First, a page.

Kirkus Reviews Issue: Feb. 1, 2020

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Jahren transcends both memoir and science writing in this literary fusion of both genres.

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Award-winning scientist Jahren (Geology and Geophysics/Univ. of Hawaii) delivers a personal memoir and a paean to the natural world.

The author’s father was a physics and earth science teacher who encouraged her play in the laboratory, and her mother was a student of English literature who nurtured her love of reading. Both of these early influences engrossingly combine in this adroit story of a dedication to science. Jahren’s journey from struggling student to struggling scientist has the narrative tension of a novel and characters she imbues with real depth. The heroes in this tale are the plants that the author studies, and throughout, she employs her facility with words to engage her readers. We learn much along the way—e.g., how the willow tree clones itself, the courage of a seed’s first root, the symbiotic relationship between trees and fungi, and the airborne signals used by trees in their ongoing war against insects. Trees are of key interest to Jahren, and at times she waxes poetic: “Each beginning is the end of a waiting. We are each given exactly one chance to be. Each of us is both impossible and inevitable. Every replete tree was first a seed that waited.” The author draws many parallels between her subjects and herself. This is her story, after all, and we are engaged beyond expectation as she relates her struggle in building and running laboratory after laboratory at the universities that have employed her. Present throughout is her lab partner, a disaffected genius named Bill, whom she recruited when she was a graduate student at Berkeley and with whom she’s worked ever since. The author’s tenacity, hope, and gratitude are all evident as she and Bill chase the sweetness of discovery in the face of the harsh economic realities of the research scientist.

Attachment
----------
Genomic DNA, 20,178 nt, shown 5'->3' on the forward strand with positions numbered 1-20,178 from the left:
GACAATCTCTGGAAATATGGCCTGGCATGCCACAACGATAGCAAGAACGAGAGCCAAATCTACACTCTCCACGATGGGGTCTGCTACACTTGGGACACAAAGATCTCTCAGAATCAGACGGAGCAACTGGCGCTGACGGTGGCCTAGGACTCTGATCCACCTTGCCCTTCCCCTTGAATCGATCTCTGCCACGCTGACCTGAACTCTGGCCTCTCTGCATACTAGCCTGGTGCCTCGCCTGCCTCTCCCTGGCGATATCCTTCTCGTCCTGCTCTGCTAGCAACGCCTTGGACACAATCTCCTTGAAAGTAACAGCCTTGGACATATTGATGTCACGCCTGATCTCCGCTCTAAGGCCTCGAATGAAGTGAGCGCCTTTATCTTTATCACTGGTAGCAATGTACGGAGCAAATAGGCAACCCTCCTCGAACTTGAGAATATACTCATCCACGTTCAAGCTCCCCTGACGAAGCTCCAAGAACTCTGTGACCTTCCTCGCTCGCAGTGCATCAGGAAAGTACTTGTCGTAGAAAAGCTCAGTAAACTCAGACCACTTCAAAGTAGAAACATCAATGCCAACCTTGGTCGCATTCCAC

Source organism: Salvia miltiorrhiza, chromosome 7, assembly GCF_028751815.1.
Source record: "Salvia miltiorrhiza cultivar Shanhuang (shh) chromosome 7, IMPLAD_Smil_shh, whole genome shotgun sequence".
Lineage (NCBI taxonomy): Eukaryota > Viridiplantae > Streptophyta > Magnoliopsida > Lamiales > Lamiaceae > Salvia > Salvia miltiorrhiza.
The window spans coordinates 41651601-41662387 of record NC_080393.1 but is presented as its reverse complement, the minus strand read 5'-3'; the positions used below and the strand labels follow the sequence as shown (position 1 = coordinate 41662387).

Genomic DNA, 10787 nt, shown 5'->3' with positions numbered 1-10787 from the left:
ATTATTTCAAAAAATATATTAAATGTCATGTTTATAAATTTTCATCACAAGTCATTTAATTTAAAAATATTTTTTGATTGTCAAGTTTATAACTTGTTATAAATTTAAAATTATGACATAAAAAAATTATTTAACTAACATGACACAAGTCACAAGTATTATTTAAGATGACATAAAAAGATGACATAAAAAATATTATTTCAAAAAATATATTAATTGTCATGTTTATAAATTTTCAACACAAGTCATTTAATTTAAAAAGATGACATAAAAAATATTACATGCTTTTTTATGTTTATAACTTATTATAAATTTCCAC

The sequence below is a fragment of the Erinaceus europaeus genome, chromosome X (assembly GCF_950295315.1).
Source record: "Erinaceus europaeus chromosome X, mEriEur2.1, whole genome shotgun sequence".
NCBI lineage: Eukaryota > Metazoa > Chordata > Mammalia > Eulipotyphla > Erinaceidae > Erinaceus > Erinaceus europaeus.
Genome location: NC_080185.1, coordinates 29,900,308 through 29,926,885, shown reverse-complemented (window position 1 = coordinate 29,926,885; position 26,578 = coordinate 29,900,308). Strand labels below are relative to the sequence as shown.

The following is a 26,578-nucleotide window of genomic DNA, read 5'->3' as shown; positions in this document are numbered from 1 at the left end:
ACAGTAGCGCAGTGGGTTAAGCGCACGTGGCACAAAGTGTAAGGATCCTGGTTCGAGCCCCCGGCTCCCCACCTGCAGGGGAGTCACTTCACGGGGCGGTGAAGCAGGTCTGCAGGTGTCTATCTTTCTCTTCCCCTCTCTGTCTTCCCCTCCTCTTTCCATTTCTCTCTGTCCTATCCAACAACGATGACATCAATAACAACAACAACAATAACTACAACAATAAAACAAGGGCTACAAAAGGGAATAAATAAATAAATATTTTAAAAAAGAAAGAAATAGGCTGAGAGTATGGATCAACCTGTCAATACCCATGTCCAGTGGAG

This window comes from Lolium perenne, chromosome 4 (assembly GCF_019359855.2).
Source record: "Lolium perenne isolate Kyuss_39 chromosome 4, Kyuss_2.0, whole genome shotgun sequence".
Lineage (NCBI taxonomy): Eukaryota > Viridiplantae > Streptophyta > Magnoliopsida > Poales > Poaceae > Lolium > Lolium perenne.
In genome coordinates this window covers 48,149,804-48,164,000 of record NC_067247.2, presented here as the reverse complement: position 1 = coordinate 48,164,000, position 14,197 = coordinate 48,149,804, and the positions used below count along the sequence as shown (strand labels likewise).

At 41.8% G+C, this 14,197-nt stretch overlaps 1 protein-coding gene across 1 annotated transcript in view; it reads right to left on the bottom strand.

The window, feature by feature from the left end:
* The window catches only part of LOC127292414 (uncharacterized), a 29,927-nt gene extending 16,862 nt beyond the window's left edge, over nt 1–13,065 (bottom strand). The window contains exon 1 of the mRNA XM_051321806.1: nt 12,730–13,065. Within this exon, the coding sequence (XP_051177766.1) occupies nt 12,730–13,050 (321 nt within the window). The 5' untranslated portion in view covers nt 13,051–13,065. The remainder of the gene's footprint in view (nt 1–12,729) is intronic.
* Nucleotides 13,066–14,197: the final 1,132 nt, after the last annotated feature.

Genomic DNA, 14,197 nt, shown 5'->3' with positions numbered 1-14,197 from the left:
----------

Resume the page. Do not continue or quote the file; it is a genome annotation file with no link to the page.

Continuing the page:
Jahren transcends both memoir and science writing in this literary fusion of both genres.

Pub Date: April 5, 2016

ISBN: 978-1-101-87493-6

Page Count: 336

Publisher: Knopf

Review Posted Online: Jan. 5, 2016

Kirkus Reviews Issue: Jan. 15, 2016